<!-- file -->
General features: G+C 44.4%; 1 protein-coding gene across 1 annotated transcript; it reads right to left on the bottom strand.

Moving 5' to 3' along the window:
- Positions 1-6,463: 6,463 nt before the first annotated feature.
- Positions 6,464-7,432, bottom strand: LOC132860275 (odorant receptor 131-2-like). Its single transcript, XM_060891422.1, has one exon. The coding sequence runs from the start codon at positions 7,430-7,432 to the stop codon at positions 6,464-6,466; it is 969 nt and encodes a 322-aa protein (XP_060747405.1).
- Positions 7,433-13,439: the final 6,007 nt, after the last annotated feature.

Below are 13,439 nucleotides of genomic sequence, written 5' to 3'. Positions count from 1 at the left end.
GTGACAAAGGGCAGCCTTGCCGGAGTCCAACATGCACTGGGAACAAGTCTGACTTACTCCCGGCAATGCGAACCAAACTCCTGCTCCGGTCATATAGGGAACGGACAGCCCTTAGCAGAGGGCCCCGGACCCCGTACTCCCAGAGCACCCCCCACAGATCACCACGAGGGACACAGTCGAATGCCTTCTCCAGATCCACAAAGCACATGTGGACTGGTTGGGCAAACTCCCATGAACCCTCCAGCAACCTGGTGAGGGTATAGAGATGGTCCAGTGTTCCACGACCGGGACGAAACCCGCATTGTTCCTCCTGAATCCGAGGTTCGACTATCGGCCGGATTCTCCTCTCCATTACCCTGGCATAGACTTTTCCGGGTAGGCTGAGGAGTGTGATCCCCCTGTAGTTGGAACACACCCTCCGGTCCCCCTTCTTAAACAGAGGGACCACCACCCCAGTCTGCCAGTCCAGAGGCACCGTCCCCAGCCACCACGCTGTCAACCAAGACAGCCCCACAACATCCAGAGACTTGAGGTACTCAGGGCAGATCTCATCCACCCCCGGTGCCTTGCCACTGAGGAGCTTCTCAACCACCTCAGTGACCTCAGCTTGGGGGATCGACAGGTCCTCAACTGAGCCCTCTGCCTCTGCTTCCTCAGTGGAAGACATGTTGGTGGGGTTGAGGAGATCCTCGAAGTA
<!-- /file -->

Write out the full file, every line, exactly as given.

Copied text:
General features: G+C 44.4%; 1 protein-coding gene across 1 annotated transcript; it reads right to left on the bottom strand.

Moving 5' to 3' along the window:
- Positions 1-6,463: 6,463 nt before the first annotated feature.
- Positions 6,464-7,432, bottom strand: LOC132860275 (odorant receptor 131-2-like). Its single transcript, XM_060891422.1, has one exon. The coding sequence runs from the start codon at positions 7,430-7,432 to the stop codon at positions 6,464-6,466; it is 969 nt and encodes a 322-aa protein (XP_060747405.1).
- Positions 7,433-13,439: the final 6,007 nt, after the last annotated feature.

Below are 13,439 nucleotides of genomic sequence, written 5' to 3'. Positions count from 1 at the left end.
GTGACAAAGGGCAGCCTTGCCGGAGTCCAACATGCACTGGGAACAAGTCTGACTTACTCCCGGCAATGCGAACCAAACTCCTGCTCCGGTCATATAGGGAACGGACAGCCCTTAGCAGAGGGCCCCGGACCCCGTACTCCCAGAGCACCCCCCACAGATCACCACGAGGGACACAGTCGAATGCCTTCTCCAGATCCACAAAGCACATGTGGACTGGTTGGGCAAACTCCCATGAACCCTCCAGCAACCTGGTGAGGGTATAGAGATGGTCCAGTGTTCCACGACCGGGACGAAACCCGCATTGTTCCTCCTGAATCCGAGGTTCGACTATCGGCCGGATTCTCCTCTCCATTACCCTGGCATAGACTTTTCCGGGTAGGCTGAGGAGTGTGATCCCCCTGTAGTTGGAACACACCCTCCGGTCCCCCTTCTTAAACAGAGGGACCACCACCCCAGTCTGCCAGTCCAGAGGCACCGTCCCCAGCCACCACGCTGTCAACCAAGACAGCCCCACAACATCCAGAGACTTGAGGTACTCAGGGCAGATCTCATCCACCCCCGGTGCCTTGCCACTGAGGAGCTTCTCAACCACCTCAGTGACCTCAGCTTGGGGGATCGACAGGTCCTCAACTGAGCCCTCTGCCTCTGCTTCCTCAGTGGAAGACATGTTGGTGGGGTTGAGGAGATCCTCGAAGTA